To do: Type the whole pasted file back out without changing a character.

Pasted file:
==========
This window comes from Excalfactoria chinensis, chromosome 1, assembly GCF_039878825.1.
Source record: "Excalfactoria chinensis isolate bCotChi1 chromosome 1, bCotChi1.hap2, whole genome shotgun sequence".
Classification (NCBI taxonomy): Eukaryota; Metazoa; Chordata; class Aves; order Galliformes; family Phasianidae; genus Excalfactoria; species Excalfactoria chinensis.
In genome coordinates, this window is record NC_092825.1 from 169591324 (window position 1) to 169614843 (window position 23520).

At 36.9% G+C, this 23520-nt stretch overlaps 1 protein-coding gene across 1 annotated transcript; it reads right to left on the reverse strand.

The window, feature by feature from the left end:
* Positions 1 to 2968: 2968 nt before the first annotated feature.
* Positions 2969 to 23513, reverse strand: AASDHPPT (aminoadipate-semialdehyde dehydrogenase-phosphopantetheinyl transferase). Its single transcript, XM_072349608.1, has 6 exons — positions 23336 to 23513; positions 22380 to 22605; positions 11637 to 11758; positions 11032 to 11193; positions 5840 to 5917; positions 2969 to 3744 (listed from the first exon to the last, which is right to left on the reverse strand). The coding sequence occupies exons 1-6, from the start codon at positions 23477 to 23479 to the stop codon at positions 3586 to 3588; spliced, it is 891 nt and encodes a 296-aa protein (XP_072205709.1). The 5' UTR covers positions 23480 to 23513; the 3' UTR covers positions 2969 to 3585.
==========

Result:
This window comes from Excalfactoria chinensis, chromosome 1, assembly GCF_039878825.1.
Source record: "Excalfactoria chinensis isolate bCotChi1 chromosome 1, bCotChi1.hap2, whole genome shotgun sequence".
Classification (NCBI taxonomy): Eukaryota; Metazoa; Chordata; class Aves; order Galliformes; family Phasianidae; genus Excalfactoria; species Excalfactoria chinensis.
In genome coordinates, this window is record NC_092825.1 from 169591324 (window position 1) to 169614843 (window position 23520).

At 36.9% G+C, this 23520-nt stretch overlaps 1 protein-coding gene across 1 annotated transcript; it reads right to left on the reverse strand.

The window, feature by feature from the left end:
* Positions 1 to 2968: 2968 nt before the first annotated feature.
* Positions 2969 to 23513, reverse strand: AASDHPPT (aminoadipate-semialdehyde dehydrogenase-phosphopantetheinyl transferase). Its single transcript, XM_072349608.1, has 6 exons — positions 23336 to 23513; positions 22380 to 22605; positions 11637 to 11758; positions 11032 to 11193; positions 5840 to 5917; positions 2969 to 3744 (listed from the first exon to the last, which is right to left on the reverse strand). The coding sequence occupies exons 1-6, from the start codon at positions 23477 to 23479 to the stop codon at positions 3586 to 3588; spliced, it is 891 nt and encodes a 296-aa protein (XP_072205709.1). The 5' UTR covers positions 23480 to 23513; the 3' UTR covers positions 2969 to 3585.